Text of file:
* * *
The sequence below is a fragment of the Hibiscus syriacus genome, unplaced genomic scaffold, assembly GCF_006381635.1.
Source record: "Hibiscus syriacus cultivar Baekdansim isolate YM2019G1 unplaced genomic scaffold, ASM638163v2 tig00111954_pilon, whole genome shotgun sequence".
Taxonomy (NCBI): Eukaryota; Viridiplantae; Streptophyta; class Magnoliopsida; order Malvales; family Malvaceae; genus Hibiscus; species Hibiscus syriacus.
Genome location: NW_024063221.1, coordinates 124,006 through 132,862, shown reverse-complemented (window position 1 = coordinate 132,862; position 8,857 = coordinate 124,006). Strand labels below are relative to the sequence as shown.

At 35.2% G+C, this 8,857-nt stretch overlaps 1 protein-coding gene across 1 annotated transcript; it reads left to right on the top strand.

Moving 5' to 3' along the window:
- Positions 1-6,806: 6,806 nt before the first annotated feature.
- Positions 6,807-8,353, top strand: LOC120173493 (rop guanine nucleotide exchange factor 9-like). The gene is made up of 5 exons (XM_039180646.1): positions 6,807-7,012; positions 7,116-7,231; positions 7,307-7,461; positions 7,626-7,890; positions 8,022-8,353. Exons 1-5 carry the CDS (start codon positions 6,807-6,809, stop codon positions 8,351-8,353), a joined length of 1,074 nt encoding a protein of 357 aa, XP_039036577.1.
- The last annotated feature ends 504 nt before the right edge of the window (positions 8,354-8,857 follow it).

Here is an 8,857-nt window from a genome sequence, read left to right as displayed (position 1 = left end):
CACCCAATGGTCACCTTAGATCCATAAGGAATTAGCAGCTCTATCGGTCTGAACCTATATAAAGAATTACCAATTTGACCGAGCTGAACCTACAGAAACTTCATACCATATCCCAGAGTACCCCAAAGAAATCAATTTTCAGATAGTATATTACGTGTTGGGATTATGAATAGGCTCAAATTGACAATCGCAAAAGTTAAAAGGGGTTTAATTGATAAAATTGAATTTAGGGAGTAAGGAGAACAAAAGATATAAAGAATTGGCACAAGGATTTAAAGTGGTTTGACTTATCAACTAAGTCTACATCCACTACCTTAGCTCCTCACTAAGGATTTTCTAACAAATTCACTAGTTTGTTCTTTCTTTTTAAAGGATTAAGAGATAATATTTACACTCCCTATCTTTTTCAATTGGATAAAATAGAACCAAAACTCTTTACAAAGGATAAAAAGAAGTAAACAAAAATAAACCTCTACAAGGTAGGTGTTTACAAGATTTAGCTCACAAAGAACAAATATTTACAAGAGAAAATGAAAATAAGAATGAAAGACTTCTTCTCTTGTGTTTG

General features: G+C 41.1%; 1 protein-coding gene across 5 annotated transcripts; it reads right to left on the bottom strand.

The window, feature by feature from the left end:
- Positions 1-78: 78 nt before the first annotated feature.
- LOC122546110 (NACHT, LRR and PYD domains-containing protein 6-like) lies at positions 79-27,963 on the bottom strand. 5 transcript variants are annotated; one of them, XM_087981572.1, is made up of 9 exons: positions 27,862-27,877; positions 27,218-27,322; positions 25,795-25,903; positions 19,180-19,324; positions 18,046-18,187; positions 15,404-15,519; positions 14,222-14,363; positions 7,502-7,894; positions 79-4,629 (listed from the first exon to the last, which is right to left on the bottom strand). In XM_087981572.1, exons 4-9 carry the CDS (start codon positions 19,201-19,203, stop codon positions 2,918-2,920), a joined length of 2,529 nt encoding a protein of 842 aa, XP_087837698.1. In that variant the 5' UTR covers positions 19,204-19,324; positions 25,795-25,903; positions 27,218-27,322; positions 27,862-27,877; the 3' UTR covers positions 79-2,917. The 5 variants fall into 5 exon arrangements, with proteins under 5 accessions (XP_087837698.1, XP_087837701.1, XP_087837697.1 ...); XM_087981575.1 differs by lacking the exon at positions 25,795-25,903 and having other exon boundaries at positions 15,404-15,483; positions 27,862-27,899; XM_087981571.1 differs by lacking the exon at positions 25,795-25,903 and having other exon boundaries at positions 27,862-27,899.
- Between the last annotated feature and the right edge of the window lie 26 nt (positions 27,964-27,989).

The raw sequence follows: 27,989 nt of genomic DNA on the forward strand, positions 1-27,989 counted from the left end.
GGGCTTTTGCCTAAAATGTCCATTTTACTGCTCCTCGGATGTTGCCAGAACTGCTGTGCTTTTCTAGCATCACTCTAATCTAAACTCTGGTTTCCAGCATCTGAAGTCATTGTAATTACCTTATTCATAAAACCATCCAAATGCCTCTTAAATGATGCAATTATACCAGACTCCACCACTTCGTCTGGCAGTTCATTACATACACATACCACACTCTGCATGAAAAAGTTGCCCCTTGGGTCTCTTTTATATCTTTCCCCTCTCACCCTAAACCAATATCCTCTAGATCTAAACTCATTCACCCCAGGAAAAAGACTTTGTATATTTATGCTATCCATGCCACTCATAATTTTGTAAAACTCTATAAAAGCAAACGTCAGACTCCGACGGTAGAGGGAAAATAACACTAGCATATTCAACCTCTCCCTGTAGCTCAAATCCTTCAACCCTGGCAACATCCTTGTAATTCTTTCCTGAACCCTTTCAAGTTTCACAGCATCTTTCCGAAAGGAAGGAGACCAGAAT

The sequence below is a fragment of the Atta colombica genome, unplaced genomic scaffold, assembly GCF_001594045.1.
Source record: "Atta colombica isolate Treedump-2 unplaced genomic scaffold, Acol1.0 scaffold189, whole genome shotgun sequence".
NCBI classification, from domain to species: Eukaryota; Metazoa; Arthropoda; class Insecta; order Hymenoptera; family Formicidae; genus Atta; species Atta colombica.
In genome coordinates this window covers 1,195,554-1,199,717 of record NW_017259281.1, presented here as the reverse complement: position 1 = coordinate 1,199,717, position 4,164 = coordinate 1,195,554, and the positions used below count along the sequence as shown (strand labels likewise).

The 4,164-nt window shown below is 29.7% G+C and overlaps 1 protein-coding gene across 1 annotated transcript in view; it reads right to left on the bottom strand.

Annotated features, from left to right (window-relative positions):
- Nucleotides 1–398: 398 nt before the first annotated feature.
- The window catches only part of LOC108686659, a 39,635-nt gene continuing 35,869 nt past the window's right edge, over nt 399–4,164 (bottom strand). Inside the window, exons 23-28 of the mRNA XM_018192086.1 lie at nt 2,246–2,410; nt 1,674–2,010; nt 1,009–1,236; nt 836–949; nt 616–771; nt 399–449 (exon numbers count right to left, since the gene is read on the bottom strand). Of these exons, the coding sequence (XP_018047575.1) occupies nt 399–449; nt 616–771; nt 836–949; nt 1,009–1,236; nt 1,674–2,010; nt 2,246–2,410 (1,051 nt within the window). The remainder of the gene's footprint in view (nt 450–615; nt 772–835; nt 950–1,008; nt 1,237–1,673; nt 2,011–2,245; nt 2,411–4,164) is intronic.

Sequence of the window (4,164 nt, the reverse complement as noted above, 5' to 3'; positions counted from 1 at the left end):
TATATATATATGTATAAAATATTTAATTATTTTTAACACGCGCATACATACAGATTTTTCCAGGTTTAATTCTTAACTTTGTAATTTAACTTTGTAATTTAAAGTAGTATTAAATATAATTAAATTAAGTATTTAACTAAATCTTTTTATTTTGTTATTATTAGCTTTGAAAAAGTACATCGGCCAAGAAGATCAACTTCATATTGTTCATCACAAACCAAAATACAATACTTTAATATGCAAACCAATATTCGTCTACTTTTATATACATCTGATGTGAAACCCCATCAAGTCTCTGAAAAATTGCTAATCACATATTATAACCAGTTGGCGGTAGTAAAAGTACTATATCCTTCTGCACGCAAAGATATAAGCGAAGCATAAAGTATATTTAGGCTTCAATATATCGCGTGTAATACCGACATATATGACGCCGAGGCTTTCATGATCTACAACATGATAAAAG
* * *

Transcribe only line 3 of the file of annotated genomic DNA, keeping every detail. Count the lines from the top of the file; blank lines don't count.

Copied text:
Taxonomy (NCBI): Eukaryota; Viridiplantae; Streptophyta; class Magnoliopsida; order Malvales; family Malvaceae; genus Hibiscus; species Hibiscus syriacus.